So, you suffer with chronic pain. In all likelihood you’re under the care of a specialist doctor or specialist team at your local hospital who will understand your condition. You may or may not have a good relationship with your GP, but over time they’ve also come to know you and have at least some understanding of your condition.
Most importantly, you know you. You have come to understand your pain, what may trigger a flare, how to pace your day; the dos and the don’ts. After much trial and error you’ve found a cocktail of medication that provides the optimum balance between pain relief and continued daily function. Your life has become a routine, except on the days that you decide to push yourself. You know you shouldn’t and you know what’s coming, but the frustration of your limitations wins out temporarily; and then comes the flare.
If you’re lucky, between you and those treating you, you function within a bubble of understanding. But then comes the Work Capability Assessment. Unfortunately, the extent of your limitations and therefore your entitlement to benefit is not assessed by any medical professional within your bubble. That’s a scary thought, but should you be worried?
Work Capability Assessment
After submitting your application form (ESA50) for Employment and Support Allowance (ESA) or (UC50) for Universal Credit, most people will be asked to attend a ‘Work Capability Assessment’ (WCA), which is classed as a ‘medical assessment’. The purpose of the WCA is to determine whether your limitations are sufficient to satisfy the qualifying criteria for benefit.
We have considered previously what people suffering chronic pain can expect at a WCA. But just who are the assessors and what qualifies them to assess you?
Whilst doctors can apply to be assessors, very few do. Most assessors are by profession either nurses, paramedics, physiotherapists or occupational therapists. To apply, they must have a professional registration and at least two years experience in their profession.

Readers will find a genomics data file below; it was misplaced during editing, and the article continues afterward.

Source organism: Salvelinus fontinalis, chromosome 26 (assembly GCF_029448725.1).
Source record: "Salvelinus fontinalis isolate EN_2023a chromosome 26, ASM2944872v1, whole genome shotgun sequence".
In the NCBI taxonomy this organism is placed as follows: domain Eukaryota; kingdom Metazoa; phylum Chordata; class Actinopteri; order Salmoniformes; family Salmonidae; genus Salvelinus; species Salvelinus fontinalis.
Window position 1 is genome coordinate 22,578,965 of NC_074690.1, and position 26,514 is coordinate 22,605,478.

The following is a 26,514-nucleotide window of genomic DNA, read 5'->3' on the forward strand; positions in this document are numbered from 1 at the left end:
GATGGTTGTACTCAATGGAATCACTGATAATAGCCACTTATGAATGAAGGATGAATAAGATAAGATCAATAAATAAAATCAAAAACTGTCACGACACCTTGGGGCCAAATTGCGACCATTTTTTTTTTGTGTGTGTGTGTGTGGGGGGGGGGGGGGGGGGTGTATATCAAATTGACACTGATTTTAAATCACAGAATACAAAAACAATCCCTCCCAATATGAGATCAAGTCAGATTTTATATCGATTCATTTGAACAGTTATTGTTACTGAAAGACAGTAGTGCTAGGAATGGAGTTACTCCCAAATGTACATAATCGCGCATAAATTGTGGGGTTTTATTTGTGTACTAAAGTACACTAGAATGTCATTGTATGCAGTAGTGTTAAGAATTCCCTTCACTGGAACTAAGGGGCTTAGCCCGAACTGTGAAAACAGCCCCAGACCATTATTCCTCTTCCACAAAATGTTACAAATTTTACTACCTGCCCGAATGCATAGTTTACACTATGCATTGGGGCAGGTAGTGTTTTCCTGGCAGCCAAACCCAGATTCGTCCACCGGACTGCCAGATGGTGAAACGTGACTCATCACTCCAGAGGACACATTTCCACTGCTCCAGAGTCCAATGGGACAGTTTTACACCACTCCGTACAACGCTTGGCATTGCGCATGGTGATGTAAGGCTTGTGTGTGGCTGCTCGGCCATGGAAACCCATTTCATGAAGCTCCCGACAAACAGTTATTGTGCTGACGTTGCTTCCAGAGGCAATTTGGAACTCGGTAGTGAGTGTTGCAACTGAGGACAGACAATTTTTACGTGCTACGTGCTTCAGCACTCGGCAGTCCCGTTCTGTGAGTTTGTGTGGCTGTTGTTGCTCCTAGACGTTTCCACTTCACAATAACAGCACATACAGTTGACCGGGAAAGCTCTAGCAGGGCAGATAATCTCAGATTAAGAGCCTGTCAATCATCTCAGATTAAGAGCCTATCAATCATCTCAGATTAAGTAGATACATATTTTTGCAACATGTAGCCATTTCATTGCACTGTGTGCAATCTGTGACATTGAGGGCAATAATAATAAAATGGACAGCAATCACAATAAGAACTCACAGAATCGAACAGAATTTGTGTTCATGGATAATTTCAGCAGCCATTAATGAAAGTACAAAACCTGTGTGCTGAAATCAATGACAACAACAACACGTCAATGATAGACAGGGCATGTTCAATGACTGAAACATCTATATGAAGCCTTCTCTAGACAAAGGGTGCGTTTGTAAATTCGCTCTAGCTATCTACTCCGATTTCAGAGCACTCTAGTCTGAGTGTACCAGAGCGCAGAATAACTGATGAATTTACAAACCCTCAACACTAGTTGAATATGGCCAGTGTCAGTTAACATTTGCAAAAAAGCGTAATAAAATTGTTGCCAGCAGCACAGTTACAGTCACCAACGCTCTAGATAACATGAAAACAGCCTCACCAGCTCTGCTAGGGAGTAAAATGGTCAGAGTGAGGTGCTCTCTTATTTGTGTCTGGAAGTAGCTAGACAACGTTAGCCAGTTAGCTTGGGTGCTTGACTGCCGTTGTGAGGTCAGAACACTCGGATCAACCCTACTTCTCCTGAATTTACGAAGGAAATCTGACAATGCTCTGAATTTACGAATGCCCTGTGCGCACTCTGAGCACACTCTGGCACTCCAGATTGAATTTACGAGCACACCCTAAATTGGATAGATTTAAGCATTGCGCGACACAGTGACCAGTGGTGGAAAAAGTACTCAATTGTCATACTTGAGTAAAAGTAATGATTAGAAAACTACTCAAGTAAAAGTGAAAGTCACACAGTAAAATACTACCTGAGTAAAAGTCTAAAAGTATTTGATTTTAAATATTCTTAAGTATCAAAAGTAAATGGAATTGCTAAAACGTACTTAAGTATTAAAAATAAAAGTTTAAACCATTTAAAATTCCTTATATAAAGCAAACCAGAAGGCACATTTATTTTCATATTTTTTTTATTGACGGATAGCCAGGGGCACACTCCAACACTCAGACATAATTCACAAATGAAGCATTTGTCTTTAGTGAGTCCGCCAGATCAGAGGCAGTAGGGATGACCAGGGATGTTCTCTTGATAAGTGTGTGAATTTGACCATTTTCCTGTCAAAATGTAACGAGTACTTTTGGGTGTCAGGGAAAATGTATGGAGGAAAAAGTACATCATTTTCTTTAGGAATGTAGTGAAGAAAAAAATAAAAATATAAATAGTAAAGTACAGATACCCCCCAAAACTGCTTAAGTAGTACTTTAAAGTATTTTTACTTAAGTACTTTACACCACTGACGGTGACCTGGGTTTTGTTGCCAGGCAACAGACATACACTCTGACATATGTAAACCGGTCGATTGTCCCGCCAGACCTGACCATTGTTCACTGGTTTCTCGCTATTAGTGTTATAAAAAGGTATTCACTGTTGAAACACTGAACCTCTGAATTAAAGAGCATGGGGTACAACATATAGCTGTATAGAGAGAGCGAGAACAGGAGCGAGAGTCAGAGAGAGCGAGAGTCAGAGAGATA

If accepted, assessors must complete an initial training course. The introduction to the training summary includes the following:
“This training has been produced as part of a training programme for Health Care Professionals (HCPs) approved by the Department for Work and Pensions Chief Medical Adviser to carry out benefit assessment work.
“All HCPs undertaking medical assessments must be registered practitioners who in addition, have undergone training in disability assessment medicine and specific training in the relevant benefit areas. The training includes theory training in a classroom setting, supervised practical training, and a demonstration of understanding as assessed by quality audit.” [my emphasis]
Actually, this sounds relatively thorough, so how many months or years does this training take?
Terrifyingly, the length of this training for non-doctor applicants is just 17 days. Yes, it’s even less for doctors. The introduction goes on to explain why so little training is necessary:
“This training must be read with the understanding that, as experienced practitioners, HCPs will have detailed knowledge of the principles and practice of relevant diagnostic techniques, and therefore such information is not contained in this training module.”
With all due respect to most (but not all) nurses, paramedics, physiotherapists or occupational therapists, just how much clinical experience do they have of chronic pain?
Interestingly, the content of the 17 day course for nurses contains no specific training at all in relation to chronic pain. Physiotherapists fair slightly better with one third of one day of self-study focused on “CFS and Fibromyalgia”, the rest of the day taken up with mastering diabetes and epilepsy.
But does this really matter? Isn’t it just ticking boxes?
YES and NO. YES it matters and the reason it matters is that NO, it’s not just ticking boxes. You’ve already done that on your ESA50 or UC50. This is a medical assessment by somebody that the DWP believe has sufficient training, qualifications and experience to pass judgement on the limitations imposed by your condition.
Of course, when I say “pass judgement”, I should stress that technically the assessor doesn’t make the final decision on whether you qualify for benefit. However, the assessor makes a recommendation to the DWP, which frankly is difficult for DWP staff to then ignore; so to all intents and purposes they do make the decision.
The salary paid to assessors is usually a little above the average for their professions, but in return for that, a pound of flesh is expected from them. Workloads are huge, targets are viewed widely as unrealistic and, not surprisingly, turnover of staff is high.
So, in addition to inexperience of chronic pain in a clinical (or indeed any) setting, overwork must be added to the mix. Is it any wonder that so many people suffering chronic pain have been denied benefits? A rhetorical question.
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About the author
Leading Complex Regional Pain Syndrome (CRPS) solicitor Richard Lowes co-founded the first legal team in the UK specialising in representing people suffering CRPS and other debilitating chronic pain conditions. Richard is a popular speaker on the subject of chronic pain in litigation and remains an inveterate blogger.